Ideas from the scrap heap, posts I thought about writing. I mean, pick a stanza of Eugene Onegin at random. There will be something interesting in it. Or work through a chapter, not just the famous duel in Chapter 6, but any of them.
Or write about the dancing, or the furniture, or the food:
and in passing
I’ll just remark, my verses talk
as much of banquets and the cork
and eatables beyond all classing
as yours did, Homer, godlike lord,
whom thirty centuries have adored! (Five: XXXVI, Johnston)
But see One: XVI for a feast, including a “Strasbourg pie,” for which I need Nabokov’s note. It is a goose-liver pie (not a terrine):
The pie was un vrai gibraltar (as Brillat-Savarin describes it somewhere) that had to be attacked and “cut into by a carving knife” (as Brummell says in a letter). (Commentary Book I, p. 74)
Or if drink is preferred, try Four: XLVI, in which Pushkin renounces champagne for “sedate Bordeaux,” for his health of course:
But you, Bordeaux, are like a friend
who is, in grief and in calamity,
at all times, everywhere, a comrade,
ready to render us a service
or share our quiet leisure.
Long live Bordeaux, our friend! (Nabokov)
“Both this and the previous stanza, XLV, are very poor, bubbling with imported platitudes,” says Nabokov (Commentary, I, 483). Similar language was used in Toby Keith’s 2011 smash “Red Solo Cup,” which I will forever after call Pushkinian.
Nabokov’s commentary eventually inspired Pale Fire, and by that standard it is disappointing, since it is not written by a madman, but still (VN is working on Onegin’s thirty brushes):
The boredom of reading through the English, German, Polish, etc. “translations” of our poem was much too great to even be contemplated, but I find in my files copies of the following atrocious, incredibly “expanded,” and abominably vulgar versions of this stanza. [examples snipped] (I, 102)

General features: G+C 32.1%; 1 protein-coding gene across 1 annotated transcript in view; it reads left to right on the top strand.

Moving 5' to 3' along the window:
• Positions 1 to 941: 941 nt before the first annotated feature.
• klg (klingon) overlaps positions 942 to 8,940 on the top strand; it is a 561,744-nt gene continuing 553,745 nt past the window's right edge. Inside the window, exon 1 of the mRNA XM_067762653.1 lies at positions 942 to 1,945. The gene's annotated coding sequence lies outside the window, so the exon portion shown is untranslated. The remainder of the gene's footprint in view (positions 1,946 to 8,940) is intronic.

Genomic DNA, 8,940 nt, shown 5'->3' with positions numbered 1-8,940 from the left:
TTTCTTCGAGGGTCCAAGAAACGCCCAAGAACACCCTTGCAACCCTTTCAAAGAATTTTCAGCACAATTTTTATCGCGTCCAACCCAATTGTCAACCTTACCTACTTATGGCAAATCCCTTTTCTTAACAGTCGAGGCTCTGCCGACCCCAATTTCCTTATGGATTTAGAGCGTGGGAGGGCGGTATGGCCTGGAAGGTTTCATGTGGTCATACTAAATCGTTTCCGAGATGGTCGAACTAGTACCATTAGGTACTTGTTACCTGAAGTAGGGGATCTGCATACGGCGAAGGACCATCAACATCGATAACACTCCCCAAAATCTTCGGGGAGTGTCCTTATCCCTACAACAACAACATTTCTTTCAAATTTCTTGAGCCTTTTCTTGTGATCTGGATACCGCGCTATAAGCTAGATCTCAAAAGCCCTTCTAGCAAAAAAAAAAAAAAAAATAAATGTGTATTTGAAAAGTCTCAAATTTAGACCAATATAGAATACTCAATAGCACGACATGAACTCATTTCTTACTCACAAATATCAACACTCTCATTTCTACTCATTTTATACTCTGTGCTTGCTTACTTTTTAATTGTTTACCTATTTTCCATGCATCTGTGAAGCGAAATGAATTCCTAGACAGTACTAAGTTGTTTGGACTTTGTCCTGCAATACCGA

Or how about, in an evisceration of Babette Deutsch’s version:
The sins of omission are too simple to be noted; but there is one sin of commission that is typical of this particular version of EO, in which all kinds of images and details are bountifully added to Pushkin. What, for instance, are those birds and trees doing here: “And wake the birds in beech and larch”? Why this and not, for instance: “And take in words to bleach and starch” or any other kind of nonsense? The charming point is that beeches and larches, not being endemic in west central Russia, are the very last trees that Pushkin would imagine growing in the Larins’ park. (1, 286-7)
After that, you can bet there ain’t no birds or trees in Charles Johnston’s translation of 2: XXVIII.
Nabokov begins that stanza “On the balcony she liked \ to prevene Aurora’s rise,” and here we have another element that makes Nabokov’s translation something more than plain prose. “To prevene,” huh? The Russian is Preduprezdhát’, obsolete in Russian so fair game in English, says Nabokov (see Commentary I, 285). I remember that Edmund Wilson particularly hated these archaic words, proof that immigrant Nabokov’s English was better than his.
I began the series of posts with “Where do you trample vernant blooms?” Some more:
along the highway \ one heard their lonely shandrydans (Two: V)
with neglection \ harking their ringing voice (Three: XL)
a taboon of cast steeds \ the breeder from the steppes has driven (Onegin’s Journey IX)
Even a literal translation can have a personality.
Thanks again to Tanglewood for inspiring my return to Eugene Onegin.